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Author(s): Linda Scott Cummings ; Kathryn Puseman

Year: 1993

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Samples from several features at Site 42WS325 in southwest Utah were examined for

pollen and macrofloral remains. This site is a prehistoric Virgin Anasazi settlement with semisubterranean pit structures, surface rooms, isolated hearths, and a trash midden that appears to be a multicomponent site with a transitional Basketmaker III to Pueblo I component (A.D. 650-750) and a Pueblo II component (A.D. 1110 to 1150). Pollen and macrofloral analyses are used to

address questions concerning plant resources utilized by the various occupants of this site.

Pueblo I period Virgin Anasazi habitation sites have been found in both lowland (riverine)

and upland settings. This led some people to put forth the idea that the Pueblo I Virgin Anasazi

occupied these areas on a seasonal basis, with spring/summer occupations on the river bottoms

and fall/winter occupations in the uplands (Westfall et al. 1992:10). During the Pueblo I-Pueblo II

time period, "regional paleoenvironmental indicators show a trend from stable conditions (high

groundwater tables and a persistent precipitation regime) to generally stressful conditions: lowered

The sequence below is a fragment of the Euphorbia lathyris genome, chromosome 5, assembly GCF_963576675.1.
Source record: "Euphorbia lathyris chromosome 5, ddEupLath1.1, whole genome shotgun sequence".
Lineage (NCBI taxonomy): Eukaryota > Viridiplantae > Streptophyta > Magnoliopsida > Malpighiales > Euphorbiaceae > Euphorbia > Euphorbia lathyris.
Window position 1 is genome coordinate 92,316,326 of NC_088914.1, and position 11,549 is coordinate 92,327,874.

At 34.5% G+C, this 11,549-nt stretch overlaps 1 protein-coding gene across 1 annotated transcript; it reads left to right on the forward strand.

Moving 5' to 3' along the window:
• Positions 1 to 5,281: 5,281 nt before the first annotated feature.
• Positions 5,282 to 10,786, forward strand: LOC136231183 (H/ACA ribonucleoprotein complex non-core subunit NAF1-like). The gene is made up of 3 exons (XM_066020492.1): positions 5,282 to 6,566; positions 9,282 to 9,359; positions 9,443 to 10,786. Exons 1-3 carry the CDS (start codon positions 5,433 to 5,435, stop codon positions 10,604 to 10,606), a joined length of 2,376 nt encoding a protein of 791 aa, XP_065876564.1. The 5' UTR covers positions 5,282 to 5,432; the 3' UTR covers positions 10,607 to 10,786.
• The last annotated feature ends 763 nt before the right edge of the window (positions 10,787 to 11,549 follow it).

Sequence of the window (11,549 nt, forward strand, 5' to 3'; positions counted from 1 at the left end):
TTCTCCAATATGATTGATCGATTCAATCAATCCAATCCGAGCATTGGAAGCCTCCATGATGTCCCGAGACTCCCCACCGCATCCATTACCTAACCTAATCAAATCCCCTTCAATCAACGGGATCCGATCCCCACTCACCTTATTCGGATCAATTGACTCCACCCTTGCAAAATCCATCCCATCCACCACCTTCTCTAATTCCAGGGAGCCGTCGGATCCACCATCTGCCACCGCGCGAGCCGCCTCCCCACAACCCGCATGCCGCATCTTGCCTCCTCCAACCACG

groundwater tables, stream entrenchment, erosion, and erratic precipitation" (Westfall et al.

1992:20). The major research problem at Site 42WS325 involves the effect of these environmental

changes on the prehistoric occupants of the area.

Two hypotheses have been formulated to address this question. The first hypothesis is that

the prehistoric population responded with agricultural intensification, which then led to year-round

sedentism. The second hypothesis suggests that the prehistoric occupants increased their mobility

and relied more on hunting and gathering of native plant resources. Pollen and macrofloral

analyses are used to help determine which adaptation strategy was used by the occupants of

42WS325. If agricultural intensification and sedentism was the preferred strategy, the pollen and

macrofloral data from Pueblo II-dated features should contain evidence for a relatively narrow

range of wild plant resources from more local habitats (riparian or lowland), an emphasis on

agriculture, and refuse indicative of year-round occupation. Alternatively, if the site occupants

responded with increased mobility, the pollen and macrofloral data from Pueblo II-dated features

would exhibit a relatively wide variety of wild plant resources from both lowland and upland habitats

in addition to cultivated resources and associated weedy plants, as well as evidence for episodic,

possibly spring/summer, occupation. Pollen and macrofloral records from small features, such as

hearths and pits, from both inside and outside living spaces will be used "to determine differential

uses of interior and exterior spaces as indicators of summer and winter occupations" (Westfall et

al. 1992:29).

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Cite this Record

POLLEN AND MACROFLORAL ANALYSIS OF SAMPLES FROM A VIRGIN ANASAZI HABITATION (SITE 42WS325) IN SOUTHWEST UTAH. Linda Scott Cummings, Kathryn Puseman. PRI Technical Report ,1993-071. 1993 ( tDAR id: 380587) ; doi:10.6067/XCV8F47NSN

File Information

  Name Size Creation Date Date Uploaded Access
93-071.pdf 685.40kb Dec 27, 2012 2:25:56 PM Confidential
Arizona State University The Andrew W. Mellon Foundation National Science Foundation National Endowment for the Humanities Society for American Archaeology Archaeological Institute of America